Should Kids Attend a Funeral?
Today’s question comes not from a reader but from personal experience: Should children attend a funeral or memorial service? I’m grieved to report that my dad died last week. (That’s him with my kids in July, in the foto below.) As I?d lost my mother not two years before, the subject of funerals and children has been very much on my mind.
I’m always surprised when I hear about others’ beliefs about what’s “proper” or “safe” or “appropriate.” Seems to me there are way too many myths about “protecting” little ones, tweens, and teens from the realities of life ? and death.
6 myths about kids and loss:
– “Kids don?t need “closure” the way adults do.” Of course they do, especially if they had any kind of relationship with the grandparent, even if it was a long-distance relationship where they saw the person just once or twice a year.
– “Kids might get scared.” There’s nothing “scary” about a funeral or memorial service, which are a celebration of a life. There was an open casket at my mother’s visitation in the funeral home, and 12 of her 14 grandchildren were there, the oldest 15 and the youngest ages 2 and 4. They displayed a healthy interest and curiosity. The experience was an opportunity to raise and answer questions about death. Nobody suffered nightmares over seeing Grandma honored!
“Kids might get upset seeing adults crying.” To the contrary, it’s healthy for them to see the grownups around them displaying the full range of human emotion, especially under appropriate circumstances.
– “Kids are a distraction for the grieving adults.” In fact, children are a comfort and a welcome diversion for grieving adults.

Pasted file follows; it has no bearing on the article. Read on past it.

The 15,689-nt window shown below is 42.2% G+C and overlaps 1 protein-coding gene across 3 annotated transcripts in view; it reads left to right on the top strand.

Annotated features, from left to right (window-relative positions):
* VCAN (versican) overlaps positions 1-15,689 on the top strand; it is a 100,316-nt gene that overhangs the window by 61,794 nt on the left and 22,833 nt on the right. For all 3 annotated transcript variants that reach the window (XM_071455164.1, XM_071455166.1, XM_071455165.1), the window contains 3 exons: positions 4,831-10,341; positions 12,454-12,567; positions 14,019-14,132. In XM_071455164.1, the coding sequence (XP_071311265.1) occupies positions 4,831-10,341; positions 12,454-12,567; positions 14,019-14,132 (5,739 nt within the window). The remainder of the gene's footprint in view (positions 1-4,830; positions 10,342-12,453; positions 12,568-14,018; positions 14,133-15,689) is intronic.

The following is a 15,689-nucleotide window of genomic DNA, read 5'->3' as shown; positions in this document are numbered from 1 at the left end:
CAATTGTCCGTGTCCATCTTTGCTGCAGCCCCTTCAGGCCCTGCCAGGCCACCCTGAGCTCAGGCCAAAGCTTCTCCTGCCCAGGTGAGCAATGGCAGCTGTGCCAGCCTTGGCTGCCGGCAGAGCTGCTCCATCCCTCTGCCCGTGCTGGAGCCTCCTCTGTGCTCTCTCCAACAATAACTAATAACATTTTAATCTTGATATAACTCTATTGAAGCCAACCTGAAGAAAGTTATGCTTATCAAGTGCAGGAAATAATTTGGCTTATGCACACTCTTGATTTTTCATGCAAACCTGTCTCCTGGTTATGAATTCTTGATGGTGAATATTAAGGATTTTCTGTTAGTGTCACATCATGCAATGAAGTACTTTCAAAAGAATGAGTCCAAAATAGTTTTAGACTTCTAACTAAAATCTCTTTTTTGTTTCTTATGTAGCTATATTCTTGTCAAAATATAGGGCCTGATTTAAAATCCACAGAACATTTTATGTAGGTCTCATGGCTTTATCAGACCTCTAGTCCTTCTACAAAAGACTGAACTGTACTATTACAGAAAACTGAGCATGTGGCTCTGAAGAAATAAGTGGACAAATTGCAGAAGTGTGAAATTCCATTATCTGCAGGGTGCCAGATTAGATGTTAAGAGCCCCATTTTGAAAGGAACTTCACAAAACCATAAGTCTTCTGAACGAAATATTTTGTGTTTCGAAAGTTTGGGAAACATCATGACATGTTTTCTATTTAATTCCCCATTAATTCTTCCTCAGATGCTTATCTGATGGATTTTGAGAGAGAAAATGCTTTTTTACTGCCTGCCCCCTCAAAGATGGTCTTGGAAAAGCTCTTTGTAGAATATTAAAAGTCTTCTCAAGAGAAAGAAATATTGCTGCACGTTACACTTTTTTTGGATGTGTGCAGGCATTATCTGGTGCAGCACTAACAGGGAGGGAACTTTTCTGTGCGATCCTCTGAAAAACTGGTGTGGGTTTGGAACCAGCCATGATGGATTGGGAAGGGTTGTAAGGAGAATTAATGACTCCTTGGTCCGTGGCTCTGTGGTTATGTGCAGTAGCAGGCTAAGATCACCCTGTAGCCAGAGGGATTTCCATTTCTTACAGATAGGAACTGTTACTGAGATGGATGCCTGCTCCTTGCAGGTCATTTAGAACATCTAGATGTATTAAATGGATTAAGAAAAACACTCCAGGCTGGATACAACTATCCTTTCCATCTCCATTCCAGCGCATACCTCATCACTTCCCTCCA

– “Kids don’t really care or notice.” Do they notice when you get a new sofa or haircut? Do they notice when Grandma’s pet dies? Kids notice everything. And they care more than we give them credit for. Include them as you can, rather than “protecting” them.
– “It’s too long to expect kids to sit still.”
Depending on your faith or traditions, funeral services can be short or long. My parents were Catholic; events included six hours of visitation, a mass, a military burial at a national cemetery, and a dinner. Obviously the littlest kids weren’t expected to receive guests for six hours at the funeral home as their parents were. But there’s no reason a young child can’t sit through a service or a meal; and you can always make plans for someone to whisk away a cranky baby or toddler as needed.
We shield kids too much from death, when it’s a perfectly natural (if difficult) part of life.
Of course I’m open to hearing another point of view; did you have a different experience? –Paula Spencer, WD “Momfidence” columnist
Source: The Daily WD
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